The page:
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Ryan Fernandez (Aric Crabb/Bay Area News Group)

HAYWARD -- SEIU Local 1021, which is locked in a labor dispute with the city, has poured more than $80,000 into a political action committee supporting two council candidates in the upcoming June election, more than any other race in the state.

The next closest amount is $50,000 the union has donated to support Dublin Mayor Tim Sbranti in the Assembly District 16 race.

The political action committee has mailed several fliers supporting Sara Lamnin and Ryan "Rocky" Fernandez, two of seven candidates running for two City Council positions. It also has paid for billboards, and volunteers have gone door to door throughout Hayward campaigning for Lamnin and Fernandez.

Both candidates said they weren't aware of how much money the union has spent, though they had seen the fliers. Political action committees are prohibited by law from directly interacting with candidates.

"I have no control over that campaign. I'm not part of it. I have no input, no coordination with them in any way," Lamnin said. "Of course, I'm very honored they believe in me. Apparently they have looked at my record and decided I'm the right choice to heal Hayward, as they say."

Some of the fliers claim that Lamnin voted against the one-way traffic loop in downtown as a member of the city Planning Commission, to which she was appointed in 2010. The road construction project was approved in 2007.

Lamnin said she was surprised when she saw the fliers.

"It was not accurate. I wasn't on the Planning Commission when that was considered. I have no idea where that information came from. It's an unfortunate misunderstanding," she said.

She said she did not bring the error to the political action committee's attention because she wants to maintain her distance. Council incumbent Marvin Peixoto, seeking re-election in the race, scoffed at that explanation. He said if a committee made a misstatement about his record, "I would call them right away and tell them to take it off, it's wrong."

Union representative Gil Hesia said while on the Planning Commission, Lamnin has voted against anything relating to the loop, though he did not provide specifics.

"She has a record of supporting walkability in the downtown and transit-oriented development and has raised concerns about the loop's impact on traffic. She has advocated better signage and directions to increase safety," he said.

Mayor Michael Sweeney actually did vote against the road project that included the loop.

"It's disappointing that the SEIU folks don't care very much for the facts," he said. "They're obviously hoping they can buy an election. If they've already spent over $80,000, it probably means they will spend more than $100,000 to elect candidates they feel will roll over for them. We need City Council members who will do what's right for Hayward regardless of how much campaign cash is spent on their behalf."

Sweeney has endorsed Peixoto and Planning Commissioner Rodney Loche.

"To be honest, I don't think Sara or Rocky would do particularly well without the huge influx of cash SEIU is spending on their behalf," he said.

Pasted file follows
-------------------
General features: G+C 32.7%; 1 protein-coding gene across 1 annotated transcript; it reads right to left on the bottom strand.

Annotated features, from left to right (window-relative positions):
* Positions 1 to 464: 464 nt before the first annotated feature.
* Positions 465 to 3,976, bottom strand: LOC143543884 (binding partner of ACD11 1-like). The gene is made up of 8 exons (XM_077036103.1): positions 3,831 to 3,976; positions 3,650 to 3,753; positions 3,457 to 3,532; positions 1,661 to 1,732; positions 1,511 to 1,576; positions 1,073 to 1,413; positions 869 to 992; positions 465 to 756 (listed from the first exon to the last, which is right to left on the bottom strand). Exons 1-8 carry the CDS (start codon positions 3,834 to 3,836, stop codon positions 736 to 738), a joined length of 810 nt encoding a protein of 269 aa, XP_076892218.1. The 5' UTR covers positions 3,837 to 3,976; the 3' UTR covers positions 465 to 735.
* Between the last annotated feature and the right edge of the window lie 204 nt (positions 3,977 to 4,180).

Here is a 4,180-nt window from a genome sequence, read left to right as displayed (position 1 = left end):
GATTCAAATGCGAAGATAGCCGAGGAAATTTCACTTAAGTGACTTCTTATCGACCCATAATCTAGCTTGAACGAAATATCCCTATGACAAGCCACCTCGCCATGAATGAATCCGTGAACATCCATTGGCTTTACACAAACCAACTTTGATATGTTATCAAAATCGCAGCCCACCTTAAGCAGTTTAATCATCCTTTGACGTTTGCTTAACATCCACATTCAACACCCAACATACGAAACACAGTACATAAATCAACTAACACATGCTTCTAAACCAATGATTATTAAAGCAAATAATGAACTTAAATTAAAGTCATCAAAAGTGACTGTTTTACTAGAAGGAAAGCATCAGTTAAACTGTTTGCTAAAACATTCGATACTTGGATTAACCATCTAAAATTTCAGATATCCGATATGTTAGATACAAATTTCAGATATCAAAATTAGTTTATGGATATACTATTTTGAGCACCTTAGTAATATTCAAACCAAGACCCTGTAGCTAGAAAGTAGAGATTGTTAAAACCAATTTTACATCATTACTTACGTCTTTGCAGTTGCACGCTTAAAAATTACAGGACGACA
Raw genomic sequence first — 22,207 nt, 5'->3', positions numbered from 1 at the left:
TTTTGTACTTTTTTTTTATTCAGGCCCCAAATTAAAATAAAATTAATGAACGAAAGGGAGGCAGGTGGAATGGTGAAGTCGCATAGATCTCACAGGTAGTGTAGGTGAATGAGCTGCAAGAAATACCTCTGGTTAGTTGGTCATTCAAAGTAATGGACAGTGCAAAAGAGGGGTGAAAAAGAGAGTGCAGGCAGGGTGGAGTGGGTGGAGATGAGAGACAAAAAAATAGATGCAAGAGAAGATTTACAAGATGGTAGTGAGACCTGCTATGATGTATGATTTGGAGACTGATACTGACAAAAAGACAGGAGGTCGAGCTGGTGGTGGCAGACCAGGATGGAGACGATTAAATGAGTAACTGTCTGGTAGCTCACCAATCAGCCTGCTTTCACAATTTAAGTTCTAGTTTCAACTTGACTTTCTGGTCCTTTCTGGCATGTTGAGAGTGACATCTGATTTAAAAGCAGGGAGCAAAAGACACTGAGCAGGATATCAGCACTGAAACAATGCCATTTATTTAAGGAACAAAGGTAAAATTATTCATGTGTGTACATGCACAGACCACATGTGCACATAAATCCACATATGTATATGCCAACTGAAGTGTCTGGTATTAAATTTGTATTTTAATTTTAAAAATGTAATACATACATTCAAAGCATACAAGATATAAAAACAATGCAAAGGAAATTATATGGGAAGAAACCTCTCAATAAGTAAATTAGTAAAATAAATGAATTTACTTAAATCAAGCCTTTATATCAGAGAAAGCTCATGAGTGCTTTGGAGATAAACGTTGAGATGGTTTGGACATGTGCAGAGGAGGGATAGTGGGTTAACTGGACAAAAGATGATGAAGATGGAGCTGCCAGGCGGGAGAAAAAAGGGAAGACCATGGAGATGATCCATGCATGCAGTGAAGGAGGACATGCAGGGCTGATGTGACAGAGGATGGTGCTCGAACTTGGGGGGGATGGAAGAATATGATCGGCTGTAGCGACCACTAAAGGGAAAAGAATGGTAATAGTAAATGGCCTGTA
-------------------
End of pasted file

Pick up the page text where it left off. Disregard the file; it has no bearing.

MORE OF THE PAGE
Loche would not comment on SEIU's spending. Peixoto said the union is upset with everyone on the council. "That's an awful lot of money. It's clear that SEIU does not want me re-elected," he said.

Like Lamnin, Fernandez said he has not had contact with the union's political action committee.

"I appreciate the support from Hayward workers, but I'm running my own campaign, with support from a variety of organizations, including the Sierra Club, the Hayward Chamber of Commerce and the Rental Housing Association," he said.

Julie McKillop, another candidate, said she was disappointed with SEIU's actions.

"The goal of any election is to allow a full exchange of ideas on a level playing field and then to let the voters decide," she said. "However, the decision of SEIU to round up two candidates on the last day of qualification, shepherd them through the application process and fund them with obscene amounts of money seemingly circumvents our local electoral process."

SEIU Local 1021 Candidate PAC contributed the money to the Healing the Heart of Hayward PAC, which paid for the fliers and billboards. The fliers don't directly address the labor dispute, instead saying things such as, "It is time to heal the heart of Hayward. We need leaders who will put aside politics to solve the problems our community faces."

Hesia said the union is spending the money supporting Lamnin and Fernandez because it invests in candidates who reflect values such as honesty, accountability and experience.

"Working people are looking for real change in Hayward," he said.

The City Council imposed terms earlier this year on its almost 300 employees represented by SEIU Local 1021, mostly maintenance and clerical workers. The city demanded a 17 percent cut in overall benefits from all its employees to help address its increasing deficit, but the union said its workers could not afford the reduction.

Over loud objections of union members, the City Council unanimously imposed the 17 percent cut on Feb. 18. The two sides began new negotiations in April.

Contact Rebecca Parr at 510-293-2473. Follow her at Twitter.com/rdparr1.